Stanley #26 Jack plane, the rebuild

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Blog entry by bandit571 posted 12-09-2014 01:43 AM 1836 reads 0 times favorited 5 comments Add to Favorites Watch

Got a Stanley #26 jack plane in the mail. $15 + FREE shipping. Opened the box and found..

A mess. Body was way too thin. Rust everywhere, And a few other problems

Like a tote with THREE brass screws and a break near the bottom. Tote will serve as a “model” for a newer one.

Body was not only too thin up by the toe, but it was thicker at the heel, by about 1/2”.

Got all the parts apart, and started to clean them up. The frog had a problem. The yoke that moves the iron to set the depth of a cut was not in contact with anything above it. Got out a spare yoke

Ah, that is the problem. A tab that engages the slot in the chipbreaker, wasn’t there. Someone had ground it off. Knocked out the pin holding the old yoke, tried the “new” one…pin didn’t fit? Not a problem, I just drilled the hole a might bigger. NOW the pin fits, the frog can do it’s job better

Next up, well, after a few cleanup passes on the body, clamped a new sole to it, and set it out of my way

I figure that old Barn wood is about the same age as the plane. Found a replacement tote, it was missing a chunk of the horn. Ground the area flat, looked around for something to glue back on it

Little bit of walnut might just work. Set that aside for a long while. Want that to be solid as a rock, before I go to carving on it. Next, well dinner time. After which, back down to the Dungeon Shop.

Glue had set up on the body. needed to trim off the excess. Sawed the ends flush, but the sides needed something else

Used a jack plane set a bit deep, and soon had both edges flush. Needed to chop an opening in the new sole for the iron to go through. Just some chisels to chop down. One face to follow the bed for the iron. The other face needed to be cut back towards the front a bit. Results was a larger mouth, but it is a Jack plane.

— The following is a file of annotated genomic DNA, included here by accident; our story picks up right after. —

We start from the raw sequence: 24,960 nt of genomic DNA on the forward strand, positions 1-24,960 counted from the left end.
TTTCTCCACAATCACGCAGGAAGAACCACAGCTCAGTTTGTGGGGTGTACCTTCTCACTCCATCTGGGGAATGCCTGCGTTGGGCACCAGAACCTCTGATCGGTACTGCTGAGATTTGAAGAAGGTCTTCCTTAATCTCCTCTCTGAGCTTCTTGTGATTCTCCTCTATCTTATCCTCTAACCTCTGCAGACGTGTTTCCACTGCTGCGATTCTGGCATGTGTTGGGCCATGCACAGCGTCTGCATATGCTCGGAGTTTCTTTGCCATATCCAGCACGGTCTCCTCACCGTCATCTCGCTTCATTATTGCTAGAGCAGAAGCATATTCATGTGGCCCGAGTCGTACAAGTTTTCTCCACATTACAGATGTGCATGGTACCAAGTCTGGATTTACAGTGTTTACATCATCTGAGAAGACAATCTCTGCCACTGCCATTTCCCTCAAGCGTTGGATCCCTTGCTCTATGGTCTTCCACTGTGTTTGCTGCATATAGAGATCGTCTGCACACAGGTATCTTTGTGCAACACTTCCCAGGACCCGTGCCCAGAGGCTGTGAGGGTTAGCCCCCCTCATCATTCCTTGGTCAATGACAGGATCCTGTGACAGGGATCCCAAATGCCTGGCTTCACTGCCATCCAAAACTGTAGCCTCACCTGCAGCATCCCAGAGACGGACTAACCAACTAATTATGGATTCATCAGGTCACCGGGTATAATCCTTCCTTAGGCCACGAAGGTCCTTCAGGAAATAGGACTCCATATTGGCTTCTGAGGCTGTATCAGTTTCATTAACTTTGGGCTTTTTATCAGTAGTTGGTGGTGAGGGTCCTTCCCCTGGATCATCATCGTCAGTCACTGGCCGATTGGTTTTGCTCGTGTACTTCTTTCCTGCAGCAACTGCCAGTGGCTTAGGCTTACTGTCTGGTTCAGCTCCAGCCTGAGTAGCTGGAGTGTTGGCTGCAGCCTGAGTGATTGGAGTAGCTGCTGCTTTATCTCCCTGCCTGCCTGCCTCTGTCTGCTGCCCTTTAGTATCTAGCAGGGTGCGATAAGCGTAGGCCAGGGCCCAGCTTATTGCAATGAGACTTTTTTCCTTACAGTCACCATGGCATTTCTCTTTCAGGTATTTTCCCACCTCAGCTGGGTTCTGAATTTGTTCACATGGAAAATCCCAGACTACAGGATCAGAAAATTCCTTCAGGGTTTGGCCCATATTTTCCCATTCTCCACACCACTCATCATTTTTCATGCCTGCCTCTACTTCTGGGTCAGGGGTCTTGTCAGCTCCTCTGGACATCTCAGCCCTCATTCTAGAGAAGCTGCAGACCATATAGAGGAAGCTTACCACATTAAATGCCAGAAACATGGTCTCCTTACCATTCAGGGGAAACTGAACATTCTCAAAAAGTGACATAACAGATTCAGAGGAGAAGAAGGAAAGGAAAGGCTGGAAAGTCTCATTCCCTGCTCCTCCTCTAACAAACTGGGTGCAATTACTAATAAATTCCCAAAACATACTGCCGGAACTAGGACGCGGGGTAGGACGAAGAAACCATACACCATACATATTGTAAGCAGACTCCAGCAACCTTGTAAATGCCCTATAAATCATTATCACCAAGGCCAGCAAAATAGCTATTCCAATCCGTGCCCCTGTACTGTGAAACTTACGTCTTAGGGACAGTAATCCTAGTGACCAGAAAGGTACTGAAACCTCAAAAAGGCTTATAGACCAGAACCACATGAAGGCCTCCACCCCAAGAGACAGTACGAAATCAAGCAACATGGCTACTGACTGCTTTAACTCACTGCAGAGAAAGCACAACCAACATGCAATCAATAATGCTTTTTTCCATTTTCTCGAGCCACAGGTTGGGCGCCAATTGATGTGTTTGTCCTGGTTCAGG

Then, once the hole was opened up, files , rasps, and sandpaper to refine to opening. Got to checking the body….
Now a little bit TOO thick. Not a problem. Marked a line along all the edges. Wanted the iron to stick out about half a wheel’s bolt length. The adjuster wheel at the half way point on the bolt. First a BIG jointer/try plane took down the highest spots. Then a #5-1/2 Jack plane to smooth things down the entire length of the sole, checked with a straight edge, too

And checked at the diagonals, as well

Then put the plane back together ( for about the fourth time..) and set up a test track of pine

iron is a Dunlap one. The existing one is a bit too short. I’ll keep it in a drawer. I think I might need to sharpen the “new” iron. Next up? Well, I still have a tote/handle to carve up, and redrill. BTW, first coat of BLO is on the wood parts.

-- A Planer? I'M the planer, this is what I use

5 comments so far

View DIYaholic's profile


19659 posts in 2845 days

#1 posted 12-09-2014 02:07 AM

You certainly aren’t moving at the speed of Randy!!!
Looking forward to seeing more results from the Dungeon Plane Hospital….

-- Randy-- I may not be good...but I am slow! If good things come to those who wait.... Why is procrastination a bad thing?

View waho6o9's profile


8474 posts in 2747 days

#2 posted 12-09-2014 02:59 AM

Nice work, thanks for sharing.

View CFrye's profile


10440 posts in 2009 days

#3 posted 12-09-2014 03:02 AM

Nice (and fast) work, Bandit!

-- God bless, Candy

View TheFridge's profile


10493 posts in 1656 days

#4 posted 12-09-2014 03:06 AM

I see that new till in the background. Pretty sure you’re gonna have to make another soon.

-- Shooting down the walls of heartache. Bang bang. I am. The warrior.

View lightcs1776's profile


4230 posts in 1824 days

#5 posted 12-09-2014 03:38 AM

Cool post, Bandit. One of these days I hope to start trying the wooden planes, both transitional and older.

-- Chris ** If there must be trouble, let it be in my day, that my child may have peace. — Tom Paine **

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